For many people in contemporary society, anger, violence and abuse are the emotional and physical context in which their lives, or some part of their lives, are led. From babies being shaken to political ‘dissidents’ being tortured, from being ridiculed by a teacher for poor work, to being treated as less worthy because of your skin colour, some of the various kinds of damage which are inflicted on individuals and communities will be considered here.
Liz Frost, Stuart McClean

9. How people age and die: disengagement, disruption and loss

Abstract
Significant transformations taking place within our society have led towards a diversity of experience for people entering older age. Older people are not all the same, they are not a homogeneous group, but the social experiences of those individuals entering a particular age cohort through much of the twentieth century tended to be similar. These individual and social experiences have changed in more recent decades and socio-cultural shifts in society continue to transform the nature of older age, and also death and dying.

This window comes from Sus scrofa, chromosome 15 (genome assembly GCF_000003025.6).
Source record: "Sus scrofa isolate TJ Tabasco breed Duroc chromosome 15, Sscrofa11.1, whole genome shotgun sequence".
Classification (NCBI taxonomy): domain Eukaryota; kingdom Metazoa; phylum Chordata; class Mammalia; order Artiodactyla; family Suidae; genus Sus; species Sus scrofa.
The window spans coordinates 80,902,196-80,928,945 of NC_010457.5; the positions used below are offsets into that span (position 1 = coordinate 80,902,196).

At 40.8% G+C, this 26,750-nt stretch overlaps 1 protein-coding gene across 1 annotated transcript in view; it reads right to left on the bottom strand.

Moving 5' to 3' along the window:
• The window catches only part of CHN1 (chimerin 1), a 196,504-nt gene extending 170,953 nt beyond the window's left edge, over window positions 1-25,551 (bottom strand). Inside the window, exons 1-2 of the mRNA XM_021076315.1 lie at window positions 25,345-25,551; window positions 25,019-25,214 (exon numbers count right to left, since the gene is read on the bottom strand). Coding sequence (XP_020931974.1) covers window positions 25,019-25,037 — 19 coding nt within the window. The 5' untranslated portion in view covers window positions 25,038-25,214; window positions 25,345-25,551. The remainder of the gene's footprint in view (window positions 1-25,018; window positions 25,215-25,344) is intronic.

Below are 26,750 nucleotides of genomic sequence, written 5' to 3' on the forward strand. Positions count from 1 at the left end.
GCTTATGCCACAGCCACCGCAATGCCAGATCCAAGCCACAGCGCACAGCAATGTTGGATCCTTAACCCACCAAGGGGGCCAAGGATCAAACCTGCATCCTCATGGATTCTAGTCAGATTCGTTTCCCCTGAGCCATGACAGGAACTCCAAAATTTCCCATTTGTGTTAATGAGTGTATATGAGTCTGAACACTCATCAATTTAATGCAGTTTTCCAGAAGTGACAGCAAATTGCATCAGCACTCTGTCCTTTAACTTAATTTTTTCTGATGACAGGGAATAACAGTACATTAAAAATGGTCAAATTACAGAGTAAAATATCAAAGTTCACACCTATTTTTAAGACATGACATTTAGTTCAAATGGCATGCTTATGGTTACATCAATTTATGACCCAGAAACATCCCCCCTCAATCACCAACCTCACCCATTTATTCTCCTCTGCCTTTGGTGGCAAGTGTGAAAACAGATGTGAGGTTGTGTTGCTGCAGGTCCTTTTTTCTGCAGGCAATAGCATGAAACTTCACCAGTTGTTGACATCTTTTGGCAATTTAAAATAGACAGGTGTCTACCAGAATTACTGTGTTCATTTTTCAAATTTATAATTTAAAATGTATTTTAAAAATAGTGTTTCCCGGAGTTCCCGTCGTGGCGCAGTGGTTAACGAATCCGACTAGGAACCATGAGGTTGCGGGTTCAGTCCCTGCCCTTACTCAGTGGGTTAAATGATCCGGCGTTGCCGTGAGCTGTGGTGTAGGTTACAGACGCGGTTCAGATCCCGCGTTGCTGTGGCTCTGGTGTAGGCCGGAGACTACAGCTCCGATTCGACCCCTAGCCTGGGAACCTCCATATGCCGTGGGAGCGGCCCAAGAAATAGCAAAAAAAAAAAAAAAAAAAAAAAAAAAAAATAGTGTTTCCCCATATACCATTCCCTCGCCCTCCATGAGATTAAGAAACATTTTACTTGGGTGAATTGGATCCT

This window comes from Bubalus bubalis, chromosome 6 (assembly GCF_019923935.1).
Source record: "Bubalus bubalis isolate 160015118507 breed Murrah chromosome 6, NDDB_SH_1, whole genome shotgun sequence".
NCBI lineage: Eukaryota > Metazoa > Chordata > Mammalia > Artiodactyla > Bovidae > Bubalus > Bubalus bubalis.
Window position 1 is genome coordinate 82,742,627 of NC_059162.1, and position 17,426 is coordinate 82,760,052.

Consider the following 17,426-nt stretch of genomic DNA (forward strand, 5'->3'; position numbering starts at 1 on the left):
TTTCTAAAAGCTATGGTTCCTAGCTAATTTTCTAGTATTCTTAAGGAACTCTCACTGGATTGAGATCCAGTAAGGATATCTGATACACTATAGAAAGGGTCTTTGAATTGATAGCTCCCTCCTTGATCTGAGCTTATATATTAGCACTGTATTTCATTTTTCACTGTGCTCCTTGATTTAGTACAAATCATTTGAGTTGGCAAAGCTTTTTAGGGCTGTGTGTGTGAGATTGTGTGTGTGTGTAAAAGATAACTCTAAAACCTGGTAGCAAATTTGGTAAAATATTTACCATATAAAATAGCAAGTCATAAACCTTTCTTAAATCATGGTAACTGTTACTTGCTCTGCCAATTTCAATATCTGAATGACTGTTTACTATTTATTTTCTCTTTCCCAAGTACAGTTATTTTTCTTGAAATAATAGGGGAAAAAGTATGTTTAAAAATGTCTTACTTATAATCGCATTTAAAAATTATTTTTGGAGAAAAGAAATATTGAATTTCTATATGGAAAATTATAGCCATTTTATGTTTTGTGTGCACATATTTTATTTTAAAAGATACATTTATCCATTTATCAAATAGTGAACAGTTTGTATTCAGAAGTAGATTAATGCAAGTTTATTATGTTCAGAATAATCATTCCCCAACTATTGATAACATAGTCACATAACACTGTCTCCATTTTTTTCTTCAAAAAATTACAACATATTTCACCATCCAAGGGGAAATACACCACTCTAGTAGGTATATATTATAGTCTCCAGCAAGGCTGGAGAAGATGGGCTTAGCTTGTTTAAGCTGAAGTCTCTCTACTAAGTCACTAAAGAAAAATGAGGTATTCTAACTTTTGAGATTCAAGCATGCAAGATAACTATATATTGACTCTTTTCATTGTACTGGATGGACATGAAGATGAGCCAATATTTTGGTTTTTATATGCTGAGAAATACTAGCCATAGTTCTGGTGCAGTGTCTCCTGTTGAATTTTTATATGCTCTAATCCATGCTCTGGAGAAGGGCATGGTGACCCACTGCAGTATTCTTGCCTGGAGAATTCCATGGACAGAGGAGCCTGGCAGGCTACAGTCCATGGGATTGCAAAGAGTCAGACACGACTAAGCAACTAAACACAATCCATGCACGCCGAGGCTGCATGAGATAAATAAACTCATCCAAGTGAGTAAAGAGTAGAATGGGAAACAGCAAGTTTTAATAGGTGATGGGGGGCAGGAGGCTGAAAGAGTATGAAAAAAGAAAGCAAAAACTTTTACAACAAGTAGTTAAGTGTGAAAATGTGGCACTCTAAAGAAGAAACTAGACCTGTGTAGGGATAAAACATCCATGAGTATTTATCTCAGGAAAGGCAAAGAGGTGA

Liz Frost, Stuart McClean

Concluding thoughts

Abstract
Knowing quite how to end a book such as this is something of a dilemma, in the sense that there are no specific conclusions, and if it is simply a summary that we opt for, each chapter already has those built in. Saying what you are going to do, doing it and saying what you did only goes so far. However, simply stopping at the end of Chapter 9 also seems a little brusque and a little unfinished. We have decided then to simply make a handful of what we hope are useful final points here in relation to how we think this book has developed psychosocial thinking, and what we hope you the reader might be able to make with that.
Liz Frost, Stuart McClean